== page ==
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Basics: The awkward partnership

Video by Anthony Salamone (The University of Edinburgh) exploring the background of the UK's EU relationship.
The UK has never had a particularly easy relationship with the European Union. From its opt-outs and special arrangements in the EU to its persistent and passionate debates at home, the UK has been described as the ‘awkward partner’ in Europe. When considering the UK’s relationship with the EU, we should ask ourselves to what extent Britain is an awkward partner and what the reasons for this might be. One factor often mentioned is that the UK was not there at the beginning. The UK declined to be a founding member of the European Coal and Steel Community, which later evolved into the European Economic Community.
Some suggest that this absence in the early years meant that Britain missed out on the chance to shape how European integration has worked. This leads some to say that the UK has been playing catch-up ever since. Despite the delay, the UK did eventually decide to join, in 1961. However, France was not willing to support British membership at the time. The UK finally joined the then European Communities on 1 January 1973. Unlike Ireland and Denmark, which joined at the same time, the UK didn’t hold a referendum before signing up. This was the subject of great debate and, following a manifesto pledge, Prime Minister Harold Wilson called a referendum on whether to stay in or to leave the EC.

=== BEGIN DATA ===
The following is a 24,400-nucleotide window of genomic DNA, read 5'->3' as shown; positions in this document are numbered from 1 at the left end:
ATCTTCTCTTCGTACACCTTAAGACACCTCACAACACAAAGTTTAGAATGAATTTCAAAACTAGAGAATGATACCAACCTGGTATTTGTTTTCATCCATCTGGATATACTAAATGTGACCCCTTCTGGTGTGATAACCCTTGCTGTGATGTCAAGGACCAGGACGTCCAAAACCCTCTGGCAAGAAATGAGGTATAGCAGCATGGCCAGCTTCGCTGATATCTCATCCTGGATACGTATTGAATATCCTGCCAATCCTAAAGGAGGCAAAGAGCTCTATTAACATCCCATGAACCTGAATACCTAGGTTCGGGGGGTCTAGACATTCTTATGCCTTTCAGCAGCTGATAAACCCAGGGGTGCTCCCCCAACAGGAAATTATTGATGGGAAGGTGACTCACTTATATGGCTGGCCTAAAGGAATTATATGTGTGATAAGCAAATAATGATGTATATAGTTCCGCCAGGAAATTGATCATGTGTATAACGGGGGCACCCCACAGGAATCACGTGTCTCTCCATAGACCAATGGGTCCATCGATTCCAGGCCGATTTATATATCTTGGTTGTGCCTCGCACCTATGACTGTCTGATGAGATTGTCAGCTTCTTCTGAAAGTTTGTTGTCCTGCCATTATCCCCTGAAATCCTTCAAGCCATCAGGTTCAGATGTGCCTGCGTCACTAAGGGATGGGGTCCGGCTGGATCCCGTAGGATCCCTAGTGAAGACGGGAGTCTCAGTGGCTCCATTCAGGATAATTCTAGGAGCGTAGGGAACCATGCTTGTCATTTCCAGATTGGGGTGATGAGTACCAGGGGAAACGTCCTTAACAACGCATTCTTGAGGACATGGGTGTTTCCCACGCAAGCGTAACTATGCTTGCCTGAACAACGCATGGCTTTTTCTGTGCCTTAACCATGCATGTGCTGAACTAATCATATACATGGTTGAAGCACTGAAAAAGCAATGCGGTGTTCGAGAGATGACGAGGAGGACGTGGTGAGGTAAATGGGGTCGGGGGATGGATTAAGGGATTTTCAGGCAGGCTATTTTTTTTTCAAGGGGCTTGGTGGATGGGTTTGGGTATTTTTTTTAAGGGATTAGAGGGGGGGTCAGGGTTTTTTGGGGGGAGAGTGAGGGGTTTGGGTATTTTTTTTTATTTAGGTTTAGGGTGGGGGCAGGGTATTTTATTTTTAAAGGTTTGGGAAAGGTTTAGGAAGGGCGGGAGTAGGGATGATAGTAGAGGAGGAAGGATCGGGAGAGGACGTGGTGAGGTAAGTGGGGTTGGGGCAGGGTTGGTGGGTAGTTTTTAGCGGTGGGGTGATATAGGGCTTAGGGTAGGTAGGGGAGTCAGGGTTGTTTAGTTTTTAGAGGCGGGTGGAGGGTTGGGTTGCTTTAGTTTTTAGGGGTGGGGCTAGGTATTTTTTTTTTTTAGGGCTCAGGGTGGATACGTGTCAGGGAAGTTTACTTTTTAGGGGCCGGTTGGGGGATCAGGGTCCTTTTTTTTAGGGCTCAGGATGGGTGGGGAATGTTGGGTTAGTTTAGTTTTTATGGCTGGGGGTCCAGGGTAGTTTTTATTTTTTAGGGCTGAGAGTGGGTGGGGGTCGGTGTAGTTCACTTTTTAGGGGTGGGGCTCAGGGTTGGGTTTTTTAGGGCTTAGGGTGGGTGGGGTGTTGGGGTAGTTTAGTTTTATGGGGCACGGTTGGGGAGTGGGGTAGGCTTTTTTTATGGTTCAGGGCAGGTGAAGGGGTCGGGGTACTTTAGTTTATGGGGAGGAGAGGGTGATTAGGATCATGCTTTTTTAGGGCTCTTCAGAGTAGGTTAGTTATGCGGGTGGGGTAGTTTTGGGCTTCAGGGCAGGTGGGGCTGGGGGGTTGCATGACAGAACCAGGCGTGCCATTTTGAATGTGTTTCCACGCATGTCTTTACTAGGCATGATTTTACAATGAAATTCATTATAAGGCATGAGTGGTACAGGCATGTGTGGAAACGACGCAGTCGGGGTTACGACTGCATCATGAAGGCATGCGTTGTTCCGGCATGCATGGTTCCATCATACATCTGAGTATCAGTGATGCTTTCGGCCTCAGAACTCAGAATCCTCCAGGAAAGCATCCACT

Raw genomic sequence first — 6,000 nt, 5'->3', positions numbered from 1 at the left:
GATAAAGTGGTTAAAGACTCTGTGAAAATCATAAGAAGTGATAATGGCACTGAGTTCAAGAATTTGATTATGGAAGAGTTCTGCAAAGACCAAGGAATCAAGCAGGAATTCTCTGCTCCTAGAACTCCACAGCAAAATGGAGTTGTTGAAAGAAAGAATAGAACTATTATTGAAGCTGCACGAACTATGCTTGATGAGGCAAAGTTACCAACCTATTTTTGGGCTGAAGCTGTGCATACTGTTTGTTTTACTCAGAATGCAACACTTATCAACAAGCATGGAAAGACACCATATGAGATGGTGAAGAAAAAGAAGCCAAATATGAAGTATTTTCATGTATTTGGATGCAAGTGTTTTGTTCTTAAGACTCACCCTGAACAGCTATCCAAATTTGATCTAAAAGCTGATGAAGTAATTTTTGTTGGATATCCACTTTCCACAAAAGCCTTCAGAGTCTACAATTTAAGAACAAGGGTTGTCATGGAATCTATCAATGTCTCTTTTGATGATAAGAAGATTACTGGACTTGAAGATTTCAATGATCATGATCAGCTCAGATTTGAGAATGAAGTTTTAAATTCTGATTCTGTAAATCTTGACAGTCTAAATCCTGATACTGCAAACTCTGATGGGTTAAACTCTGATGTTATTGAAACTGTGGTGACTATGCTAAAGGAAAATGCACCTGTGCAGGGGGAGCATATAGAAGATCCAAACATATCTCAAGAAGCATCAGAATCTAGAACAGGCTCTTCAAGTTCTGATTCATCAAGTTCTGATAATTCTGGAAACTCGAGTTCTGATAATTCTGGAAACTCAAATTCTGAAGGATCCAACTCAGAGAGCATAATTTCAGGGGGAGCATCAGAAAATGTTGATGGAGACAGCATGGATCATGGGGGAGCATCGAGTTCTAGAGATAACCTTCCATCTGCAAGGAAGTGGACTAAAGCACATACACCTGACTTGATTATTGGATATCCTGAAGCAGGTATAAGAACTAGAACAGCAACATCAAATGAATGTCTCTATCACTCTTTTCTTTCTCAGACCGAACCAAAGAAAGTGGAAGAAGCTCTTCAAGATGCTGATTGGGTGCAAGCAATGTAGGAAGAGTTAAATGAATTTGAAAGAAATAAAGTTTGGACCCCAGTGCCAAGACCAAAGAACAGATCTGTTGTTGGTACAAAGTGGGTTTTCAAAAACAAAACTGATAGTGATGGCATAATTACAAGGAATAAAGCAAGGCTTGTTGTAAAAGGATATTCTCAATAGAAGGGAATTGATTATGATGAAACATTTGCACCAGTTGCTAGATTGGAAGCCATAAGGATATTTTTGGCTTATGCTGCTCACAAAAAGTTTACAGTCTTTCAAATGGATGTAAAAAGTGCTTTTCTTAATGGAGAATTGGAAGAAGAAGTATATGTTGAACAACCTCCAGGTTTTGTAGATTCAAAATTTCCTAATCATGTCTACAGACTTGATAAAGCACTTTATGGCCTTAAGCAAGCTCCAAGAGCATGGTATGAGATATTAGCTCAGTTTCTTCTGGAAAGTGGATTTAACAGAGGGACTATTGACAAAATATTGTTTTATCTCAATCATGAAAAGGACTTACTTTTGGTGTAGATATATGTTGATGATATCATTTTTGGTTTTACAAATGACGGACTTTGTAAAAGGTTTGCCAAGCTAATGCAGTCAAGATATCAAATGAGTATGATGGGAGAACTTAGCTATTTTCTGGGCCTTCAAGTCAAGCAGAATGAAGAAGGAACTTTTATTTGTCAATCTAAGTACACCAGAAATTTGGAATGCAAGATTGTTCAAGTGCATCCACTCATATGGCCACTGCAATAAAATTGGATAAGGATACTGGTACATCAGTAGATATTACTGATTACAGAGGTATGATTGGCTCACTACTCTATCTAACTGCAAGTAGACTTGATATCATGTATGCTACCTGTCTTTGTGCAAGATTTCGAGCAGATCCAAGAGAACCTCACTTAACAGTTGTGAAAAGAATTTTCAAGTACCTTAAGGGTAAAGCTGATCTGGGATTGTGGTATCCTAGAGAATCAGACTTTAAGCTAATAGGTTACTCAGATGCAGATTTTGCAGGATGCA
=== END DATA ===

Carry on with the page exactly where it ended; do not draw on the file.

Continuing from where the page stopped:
This was the first-ever nationwide referendum to be held in the UK. Called the Common Market Referendum, it took place on 5 June 1975. The result was 67% to stay in and 23% to leave. This referendum did little to settle the UK’s debate on Europe. Some parts of the EU have been easier to accept than others. The UK has long been supportive of the EU’s Single Market, which provides for the free movement of goods, services, people and capital. While some EU members may consider the euro to be the heart of the EU, for Britain it’s always been the Single Market. Successive British governments have championed the development of the market to include new areas of the economy.
The UK has also traditionally been a supporter of enlargement - the expansion of the EU to new countries. Other EU policies have found less favour in Britain. The result has been that the UK has a number of opt-outs from policies which most of the other members have decided to pursue. The UK has an opt-out on the euro (the common currency), Schengen (the borderless travel area) and some police and crime measures. It also has other special arrangements. Since 1984, following negotiations by Prime Minister Margaret Thatcher, the UK receives a partial rebate on its contribution to the EU budget. In 2005, Prime Minister Tony Blair agreed to reduce the rebate in exchange for reform of the EU’s Common Agricultural Policy.
Overall, the UK has been more supportive of economic integration and less in favour of political integration. This brings us back to the question of whether the UK is an ‘awkward partner’ in the EU. It is certainly not the only member to have had issues with the EU or to have special arrangements. Countries such as France, the Netherlands and Ireland have all rejected EU treaties in referendums in the past. Denmark also has an opt-out on the euro, as does Ireland on Schengen. Other countries even get their own rebate on the EU budget - though in much smaller amounts than the UK. In reality, every Member State has its own challenges with the EU.
The UK’s European debate has simply been particularly high-profile and longstanding.
What is the history of the UK’s relationship with the EU? Anthony Salamone explores the background.
(Video/Design by Tim Askew. Voice/Script by Anthony Salamone.)
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